There’s no question that e-mail is an incredible phenomenon that represents a kind of cultural and technological advancement. The first e-mail was sent less than forty years ago; by 2011, there will be 3.2 billion e-mail users. The average corporate worker now receives upwards of two hundred e-mails per day. The flood of messages is ceaseless and follows us everywhere.
In The Tyranny of E-mail, John Freeman takes an entertaining look at the unrelenting nature of correspondence through the ages. Put down your smart phone and consider the consequences. As the toll of e-mail mounts, reducing our time for leisure and contemplation and separating us in an unending and lonely battle with the overfull inbox, John Freeman—one of America’s preeminent literary critics—enters a plea for communication that is more selective and nuanced and, above all, more sociable.
JOHN FREEMAN is an award-winning writer and book critic who has written for numerous publications, including The New York Times Book Review, the Los Angeles Times, The Guardian, and The Wall Street Journal. Freeman won the 2007 James Patterson PageTurner Award. He is the editor-in-chief of Granta and lives in New York City.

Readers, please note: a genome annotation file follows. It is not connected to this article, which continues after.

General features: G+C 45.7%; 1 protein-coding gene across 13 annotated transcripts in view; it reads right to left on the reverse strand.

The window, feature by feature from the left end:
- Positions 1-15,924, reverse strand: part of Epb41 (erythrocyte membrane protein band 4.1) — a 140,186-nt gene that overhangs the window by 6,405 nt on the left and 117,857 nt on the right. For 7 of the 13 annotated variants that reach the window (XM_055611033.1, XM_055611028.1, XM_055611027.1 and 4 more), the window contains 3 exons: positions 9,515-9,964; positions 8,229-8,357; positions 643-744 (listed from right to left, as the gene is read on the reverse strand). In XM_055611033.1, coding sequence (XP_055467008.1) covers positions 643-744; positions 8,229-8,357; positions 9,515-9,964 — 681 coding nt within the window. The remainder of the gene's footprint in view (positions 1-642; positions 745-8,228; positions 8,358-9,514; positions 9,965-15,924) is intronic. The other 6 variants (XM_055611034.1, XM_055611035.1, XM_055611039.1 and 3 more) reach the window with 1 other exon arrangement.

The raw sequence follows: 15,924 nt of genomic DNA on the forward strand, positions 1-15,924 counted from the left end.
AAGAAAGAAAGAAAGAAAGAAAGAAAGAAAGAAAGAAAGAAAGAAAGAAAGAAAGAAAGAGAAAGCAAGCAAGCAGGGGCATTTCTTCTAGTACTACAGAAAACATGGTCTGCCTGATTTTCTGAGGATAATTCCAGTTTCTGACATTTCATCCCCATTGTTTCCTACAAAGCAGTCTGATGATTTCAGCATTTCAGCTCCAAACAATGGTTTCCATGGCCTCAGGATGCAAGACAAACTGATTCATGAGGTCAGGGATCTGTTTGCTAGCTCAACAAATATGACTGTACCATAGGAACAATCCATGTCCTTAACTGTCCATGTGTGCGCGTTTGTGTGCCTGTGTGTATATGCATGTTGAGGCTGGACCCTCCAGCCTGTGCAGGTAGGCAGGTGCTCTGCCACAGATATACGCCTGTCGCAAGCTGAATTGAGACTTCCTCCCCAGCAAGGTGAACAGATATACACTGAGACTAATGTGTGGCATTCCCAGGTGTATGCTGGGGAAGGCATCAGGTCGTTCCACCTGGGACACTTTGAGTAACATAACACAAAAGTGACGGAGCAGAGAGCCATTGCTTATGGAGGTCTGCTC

“[A] thoughtful and provocative book.”—Seattle Times
“We live in a culture devoted to technology, and yet most of us cannot find the time to consider its history or its consequences. John Freeman has made the time, and has thought carefully about how we have gotten here…. Freeman knows his history, and he offers an engaging account of the evolution of correspondence.”—Bookforum
“An elegant self-help book. . . . Freeman uses lush prose and invokes examples from great literature to make his points. He comes at things not from a giddy utopian perspective that permeates most writing about technology but from a humanist one. It makes the book refreshing and powerful.”—Boston Globe
“[Freeman] brings the reader a fresh, intelligent look at email’s infiltration into and influence over every aspect of 21st century life. . . . The Tyranny of E-mail serves as an engaging reality check.”—The Daily Beast
“Freeman offers up fascinating trivia . . . [and] makes a persuasive case that e-mail has at once corroded epistolary communication and strangled workplace productivity.”—The New Yorker
“E-mail is eating us alive . . . Luckily for us [John Freeman] has a solution.”—Chicago Tribune
“A book with a title this bold and provocative . . . requires an airtight and compelling case to back it up. To keep us reading, the book must also inform and entertain. John Freeman . . . delivers on all counts.”—The Oregonian